As I walked by a podcast interview at a recent Bitcoin conference, I was made to laugh. “People say Bitcoin mining isn’t profitable. Well, if you mine Bitcoin now, and if the price goes up, doesn’t that mean Bitcoin was profitable?”
The key word there being “if.” That “if” makes the above-stated proposition nothing more than speculation, but leave it to a Bitcoiner to turn speculation on a nascent technology into a workable business model that people – especially young bitcoiners – can depend upon.
The reality in Bitcoin is the general pay for most people is around $10 per hour or less. People starting their own companies complain to me all the time about how they can’t find developers to work on their projects because the developers are too busy working on their “pet projects” – likely doing some in-the-trenches coding for new Bitcoin apps more exciting than the musings of non-developers or hobbyist miners with a bit of cash saved up. Those people working on the “pet projects” spend all of their waking hours working for pennies.
If you’re a non-developing entrepreneur in the Bitcoin space and you can’t find any developers, I am willing to bet there is a really good reason for that: you don’t pay well. If you’re a Bitcoin developer or content creator working too many hours for very little, there is a really good reason for that: Bitcoin doesn’t pay well…yet, at least.
Over and over again I come across people in the space who are willing to pay poverty wages for work in a space they insist is “going to change the world.” That’s why, if you’re a young entrepreneur with little experience who gets into Bitcoin, people will love you.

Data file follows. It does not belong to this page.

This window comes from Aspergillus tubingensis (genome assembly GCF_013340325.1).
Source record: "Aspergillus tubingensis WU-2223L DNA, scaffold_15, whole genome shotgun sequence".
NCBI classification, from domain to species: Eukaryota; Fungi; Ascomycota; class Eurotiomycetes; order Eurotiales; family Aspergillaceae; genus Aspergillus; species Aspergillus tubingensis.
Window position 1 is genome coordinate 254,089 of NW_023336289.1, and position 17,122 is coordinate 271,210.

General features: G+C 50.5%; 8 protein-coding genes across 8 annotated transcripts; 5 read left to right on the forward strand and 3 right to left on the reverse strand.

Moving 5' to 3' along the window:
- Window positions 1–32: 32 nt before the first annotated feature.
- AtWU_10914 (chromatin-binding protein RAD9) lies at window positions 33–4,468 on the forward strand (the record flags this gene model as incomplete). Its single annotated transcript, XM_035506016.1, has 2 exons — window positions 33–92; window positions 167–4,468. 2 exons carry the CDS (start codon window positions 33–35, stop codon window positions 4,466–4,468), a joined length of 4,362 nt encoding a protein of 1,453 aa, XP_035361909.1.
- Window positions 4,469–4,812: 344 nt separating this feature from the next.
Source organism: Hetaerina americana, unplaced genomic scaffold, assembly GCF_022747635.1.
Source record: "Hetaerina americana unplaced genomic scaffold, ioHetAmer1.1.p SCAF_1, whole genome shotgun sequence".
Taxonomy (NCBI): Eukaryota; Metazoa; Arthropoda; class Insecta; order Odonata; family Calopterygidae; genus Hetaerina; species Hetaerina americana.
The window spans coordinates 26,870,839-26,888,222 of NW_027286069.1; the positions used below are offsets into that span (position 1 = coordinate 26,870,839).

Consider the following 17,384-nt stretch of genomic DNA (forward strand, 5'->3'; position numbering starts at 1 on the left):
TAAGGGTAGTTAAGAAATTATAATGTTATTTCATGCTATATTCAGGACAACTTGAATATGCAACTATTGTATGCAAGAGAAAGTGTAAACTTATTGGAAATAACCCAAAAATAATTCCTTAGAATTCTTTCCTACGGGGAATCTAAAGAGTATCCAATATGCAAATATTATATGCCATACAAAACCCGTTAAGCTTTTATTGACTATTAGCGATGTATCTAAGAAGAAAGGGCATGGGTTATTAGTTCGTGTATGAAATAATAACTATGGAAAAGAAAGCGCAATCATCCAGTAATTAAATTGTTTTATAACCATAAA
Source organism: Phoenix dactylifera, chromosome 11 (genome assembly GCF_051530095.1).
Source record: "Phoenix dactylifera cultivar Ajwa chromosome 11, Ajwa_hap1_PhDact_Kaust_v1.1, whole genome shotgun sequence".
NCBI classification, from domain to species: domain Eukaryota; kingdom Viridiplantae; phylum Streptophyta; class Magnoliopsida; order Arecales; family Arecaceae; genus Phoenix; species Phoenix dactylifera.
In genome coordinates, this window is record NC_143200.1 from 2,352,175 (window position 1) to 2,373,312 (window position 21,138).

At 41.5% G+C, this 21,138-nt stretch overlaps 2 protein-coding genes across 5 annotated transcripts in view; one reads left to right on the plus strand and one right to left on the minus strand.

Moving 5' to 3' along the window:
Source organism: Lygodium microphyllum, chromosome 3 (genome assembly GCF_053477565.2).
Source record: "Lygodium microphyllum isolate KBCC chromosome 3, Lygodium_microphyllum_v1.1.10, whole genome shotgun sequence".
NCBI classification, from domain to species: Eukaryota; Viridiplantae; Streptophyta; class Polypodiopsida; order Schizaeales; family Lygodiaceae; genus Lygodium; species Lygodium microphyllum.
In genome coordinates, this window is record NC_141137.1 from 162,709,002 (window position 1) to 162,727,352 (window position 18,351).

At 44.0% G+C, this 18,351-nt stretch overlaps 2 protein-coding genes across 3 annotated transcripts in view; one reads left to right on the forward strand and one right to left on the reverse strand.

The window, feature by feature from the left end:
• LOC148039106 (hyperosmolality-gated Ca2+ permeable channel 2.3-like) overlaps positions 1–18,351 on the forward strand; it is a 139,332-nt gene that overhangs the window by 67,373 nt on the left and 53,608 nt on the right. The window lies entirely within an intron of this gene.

I was recently offered seven cents per word on a long-form ghostwriting work about Bitcoin. Seven. Cents. Per. Word. Anyone out there with ghostwriting experience will know that that’s. really. fucking. cheap. The average is like 20 cents to a dollar we’ll say, which is clear with cursory research into the topic. I think seven cents a word for research intensive work works out to like $3 per hour. But, hey, if that’s what Bitcoiners want to offer for pay on their highly niche, sophisticated and nascent technology, that’s their right, right? Plus, that $3 per hour might be paid in Bitcoin! (Woohoo!) Then one gets to stomach the sometimes gut-wrenching daily price movements.
That kind of approach to labor only makes Bitcoiners look bad. It only ensures that the brightest minds are going to other growth industries. Marijuana. Beer. Arts. Sports. Cultural News. These are all things that pay way better than Bitcoin does in my experience. For instance, I can get drunk for free (excuse me, taste beers for free), then get paid at least 20 cents per word for a story about beer. That’s more than double what some “rich” Bitcoiners are looking to pay for research intensive, longform reports. At this point, because the Bitcoin velocity is actually quite slow, I can’t even get a free Bitcoin bag at a conference. But maybe a sticker advertisement.
That’s why the top minds in technology and philosophy are not defecting to Bitcoin en masse. And when they do enter the space, they might tiptoe right back out of it, like a Bitcoin donate button disappearing from the WordPress website, and wait for the ecosystem to mature and for there to be more opportunities before going “all-in.”
As for the alone part? Well, ain’t no one talking about “Bitcoin diggers.”
Featured image from Shutterstock.
Last modified (UTC): December 18, 2015 21:16